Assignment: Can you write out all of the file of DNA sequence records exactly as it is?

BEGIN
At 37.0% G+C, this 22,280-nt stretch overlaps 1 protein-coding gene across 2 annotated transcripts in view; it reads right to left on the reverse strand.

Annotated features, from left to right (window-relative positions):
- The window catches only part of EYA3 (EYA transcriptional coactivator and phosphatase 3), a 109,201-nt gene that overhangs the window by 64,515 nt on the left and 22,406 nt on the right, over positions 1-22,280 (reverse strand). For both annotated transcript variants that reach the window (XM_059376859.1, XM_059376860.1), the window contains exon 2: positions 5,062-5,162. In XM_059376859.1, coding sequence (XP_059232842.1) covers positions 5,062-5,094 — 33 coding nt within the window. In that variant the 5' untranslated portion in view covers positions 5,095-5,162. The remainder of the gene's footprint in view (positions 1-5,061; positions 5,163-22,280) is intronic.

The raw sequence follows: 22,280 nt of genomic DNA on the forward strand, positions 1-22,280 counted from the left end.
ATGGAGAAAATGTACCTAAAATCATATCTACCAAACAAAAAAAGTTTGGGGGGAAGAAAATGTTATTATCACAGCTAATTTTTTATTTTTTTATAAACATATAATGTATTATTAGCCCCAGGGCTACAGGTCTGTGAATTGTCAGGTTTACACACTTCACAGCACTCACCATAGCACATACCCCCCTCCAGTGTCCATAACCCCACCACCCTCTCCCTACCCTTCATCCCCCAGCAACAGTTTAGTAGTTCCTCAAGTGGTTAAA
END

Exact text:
At 37.0% G+C, this 22,280-nt stretch overlaps 1 protein-coding gene across 2 annotated transcripts in view; it reads right to left on the reverse strand.

Annotated features, from left to right (window-relative positions):
- The window catches only part of EYA3 (EYA transcriptional coactivator and phosphatase 3), a 109,201-nt gene that overhangs the window by 64,515 nt on the left and 22,406 nt on the right, over positions 1-22,280 (reverse strand). For both annotated transcript variants that reach the window (XM_059376859.1, XM_059376860.1), the window contains exon 2: positions 5,062-5,162. In XM_059376859.1, coding sequence (XP_059232842.1) covers positions 5,062-5,094 — 33 coding nt within the window. In that variant the 5' untranslated portion in view covers positions 5,095-5,162. The remainder of the gene's footprint in view (positions 1-5,061; positions 5,163-22,280) is intronic.

The raw sequence follows: 22,280 nt of genomic DNA on the forward strand, positions 1-22,280 counted from the left end.
ATGGAGAAAATGTACCTAAAATCATATCTACCAAACAAAAAAAGTTTGGGGGGAAGAAAATGTTATTATCACAGCTAATTTTTTATTTTTTTATAAACATATAATGTATTATTAGCCCCAGGGCTACAGGTCTGTGAATTGTCAGGTTTACACACTTCACAGCACTCACCATAGCACATACCCCCCTCCAGTGTCCATAACCCCACCACCCTCTCCCTACCCTTCATCCCCCAGCAACAGTTTAGTAGTTCCTCAAGTGGTTAAA